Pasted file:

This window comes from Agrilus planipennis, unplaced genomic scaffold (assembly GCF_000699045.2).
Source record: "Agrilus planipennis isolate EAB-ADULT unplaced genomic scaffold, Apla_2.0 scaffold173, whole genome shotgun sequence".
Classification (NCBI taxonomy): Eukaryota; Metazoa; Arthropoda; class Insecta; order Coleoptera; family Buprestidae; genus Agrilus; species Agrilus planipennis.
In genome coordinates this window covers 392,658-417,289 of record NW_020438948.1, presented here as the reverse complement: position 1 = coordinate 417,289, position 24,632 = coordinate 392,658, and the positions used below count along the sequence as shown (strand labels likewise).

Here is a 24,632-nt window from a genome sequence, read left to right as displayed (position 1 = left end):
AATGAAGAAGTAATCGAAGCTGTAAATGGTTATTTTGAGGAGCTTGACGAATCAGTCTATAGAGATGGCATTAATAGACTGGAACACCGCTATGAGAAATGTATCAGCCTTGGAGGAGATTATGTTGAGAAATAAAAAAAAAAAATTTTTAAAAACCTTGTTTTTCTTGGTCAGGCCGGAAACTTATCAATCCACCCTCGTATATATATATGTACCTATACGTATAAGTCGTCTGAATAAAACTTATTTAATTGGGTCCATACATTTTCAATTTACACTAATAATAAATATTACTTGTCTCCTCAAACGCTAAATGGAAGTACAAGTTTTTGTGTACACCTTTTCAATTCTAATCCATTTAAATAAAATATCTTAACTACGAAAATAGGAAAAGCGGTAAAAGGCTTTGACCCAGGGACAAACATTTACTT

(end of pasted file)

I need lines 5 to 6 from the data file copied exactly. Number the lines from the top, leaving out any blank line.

Here is a 24,632-nt window from a genome sequence, read left to right as displayed (position 1 = left end):
AATGAAGAAGTAATCGAAGCTGTAAATGGTTATTTTGAGGAGCTTGACGAATCAGTCTATAGAGATGGCATTAATAGACTGGAACACCGCTATGAGAAATGTATCAGCCTTGGAGGAGATTATGTTGAGAAATAAAAAAAAAAAATTTTTAAAAACCTTGTTTTTCTTGGTCAGGCCGGAAACTTATCAATCCACCCTCGTATATATATATGTACCTATACGTATAAGTCGTCTGAATAAAACTTATTTAATTGGGTCCATACATTTTCAATTTACACTAATAATAAATATTACTTGTCTCCTCAAACGCTAAATGGAAGTACAAGTTTTTGTGTACACCTTTTCAATTCTAATCCATTTAAATAAAATATCTTAACTACGAAAATAGGAAAAGCGGTAAAAGGCTTTGACCCAGGGACAAACATTTACTT